Variety of People. Variety of Opportunity.

Our trip back to America has been short and very sweet. Despite that we’ve only had four weeks, this has been one of our nicer trips back. The weather has been delightful, everybody is healthy, and we’ve really had a lot of time with our parents and family. My brother got married, Eli has been so smiley and happy, and it’s just been a great little vacation for us.

Whenever we come back to America people always ask us if we experience any culture shock or if it’s difficult to readjust. Honestly, this time around it hasn’t been that bad. Maybe it’s because this is the third time we’ve ‘visited’ and by now we know kind of what to expect. We were also here only 9 months ago so Indonesian culture hasn’t had as much time to soak into our blood. Our memories of living here recently (for Eli’s birth) are still pretty fresh. Time spent away makes a big difference with the ‘shock’ factor and we haven’t been away long.

If you speak English than we immediately have something HUGE in common!

That being said though we do notice new things every time we’re here. One thing, for example, is that all of a sudden I  find it so easy to talk to people again. It’s been so effortless to engage people in conversation. I find myself gladly talking to random people in grocery stores, at church, the gas station, standing in line. . . This is new for me. I’m not normally an outgoing person. But I’ve enjoyed the ease of it all. I’m not intimidated to talk to anyone and no social encounter seems too difficult! If you speak English than we immediately have something HUGE in common! The topic of conversation might lose me (like the latest Tv shows and current events), but I find myself comfortable talking with just about anyone. Contrast this to what we’re used to in Indonesia. We’ve been there for almost five years and there’s still a struggle to understand and be understood. We’ve made significant progress in learning two languages, but it’s still difficult. It helps when we can control the topic of conversation or can steer it back to things we have the vocabulary for. But this naturally limits the scope of what we talk about. That’s why I feel so free and at ease with conversation here in the States. There’s enjoyment in talking because it’s so effortless. What a relief!

The other thing I’ve noticed the last couple weeks is the immense diversity we have here in the States. I always thought Indonesia was such a diverse place, and indeed it is. But we’re pretty diverse here too. I noticed this immediately upon arriving in the Chicago O’Hare airport. Looking around the terminal were people of all shapes and sizes! Tall people, short people, fat people, thin people. Black, white, and dark. People with mustaches, people with beards. People with dyed hair, people with NO hair. Asians, Hispanic, African, European. . . people from all over the world. The style of dress was all over the place too. All the way from business suits and jilbabs, to skimpy skirts and tank tops. Incredible diversity we have here. America really is a melting pot of cultures.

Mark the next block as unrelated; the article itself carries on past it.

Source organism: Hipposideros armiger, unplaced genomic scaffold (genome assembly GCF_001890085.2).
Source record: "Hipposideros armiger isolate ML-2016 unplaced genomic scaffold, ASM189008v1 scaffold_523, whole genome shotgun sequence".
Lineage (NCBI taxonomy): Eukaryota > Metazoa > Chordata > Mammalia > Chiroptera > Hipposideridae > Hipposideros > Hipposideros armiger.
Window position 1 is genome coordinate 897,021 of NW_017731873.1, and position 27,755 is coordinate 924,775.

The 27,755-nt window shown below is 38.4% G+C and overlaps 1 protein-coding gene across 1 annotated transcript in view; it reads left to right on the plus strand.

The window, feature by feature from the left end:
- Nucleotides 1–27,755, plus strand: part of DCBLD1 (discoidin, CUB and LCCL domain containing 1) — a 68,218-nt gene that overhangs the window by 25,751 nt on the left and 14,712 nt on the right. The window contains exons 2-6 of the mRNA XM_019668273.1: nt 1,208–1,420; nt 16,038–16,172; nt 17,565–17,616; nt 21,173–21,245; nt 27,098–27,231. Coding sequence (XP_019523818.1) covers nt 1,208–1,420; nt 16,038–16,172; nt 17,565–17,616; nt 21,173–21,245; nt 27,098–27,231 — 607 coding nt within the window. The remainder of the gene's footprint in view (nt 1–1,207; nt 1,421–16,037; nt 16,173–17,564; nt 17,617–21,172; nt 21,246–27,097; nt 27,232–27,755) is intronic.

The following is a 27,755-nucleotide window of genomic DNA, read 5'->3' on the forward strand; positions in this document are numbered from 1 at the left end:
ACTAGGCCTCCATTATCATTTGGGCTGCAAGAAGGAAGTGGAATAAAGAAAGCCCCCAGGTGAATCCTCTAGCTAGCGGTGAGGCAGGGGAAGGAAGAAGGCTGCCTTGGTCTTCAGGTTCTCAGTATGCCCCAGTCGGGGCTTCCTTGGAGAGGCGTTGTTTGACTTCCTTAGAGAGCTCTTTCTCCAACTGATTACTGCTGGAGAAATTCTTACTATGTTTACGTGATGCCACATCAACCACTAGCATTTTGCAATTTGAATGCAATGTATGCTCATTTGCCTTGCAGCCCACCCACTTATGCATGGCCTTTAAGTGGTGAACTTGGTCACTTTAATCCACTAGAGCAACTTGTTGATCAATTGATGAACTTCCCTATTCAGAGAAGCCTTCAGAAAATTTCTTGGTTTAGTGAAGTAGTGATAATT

There’s an organized group for just about anything you want to be involved in. This doesn’t exist in other parts of the world.

I’ve also been struck with the diversity of opportunity here too. Not just the people, but the things we have and can do is wide and broad. America still is (in my opinion) the land of opportunity. Especially when you compare it to other countries. Goods and, especially, services are abundant. Organizations, sports, music, clubs, hobbies, etc. You can do art, or music, or sports. . . there’s an organized group for just about anything you want to be involved in. This doesn’t exist in other parts of the world. Or if it does it’s much more limited. They don’t have the same opportunities overseas that we have here. That’s one of the nicest things about America. If you want to pursue something, you still can.

These are a couple things I’ve noticed about America this time around. Having lived overseas has really made me appreciate these little things about the land of my birth. And I think the experiences I’ve had overseas and the people I’ve met have already changed me for the better.

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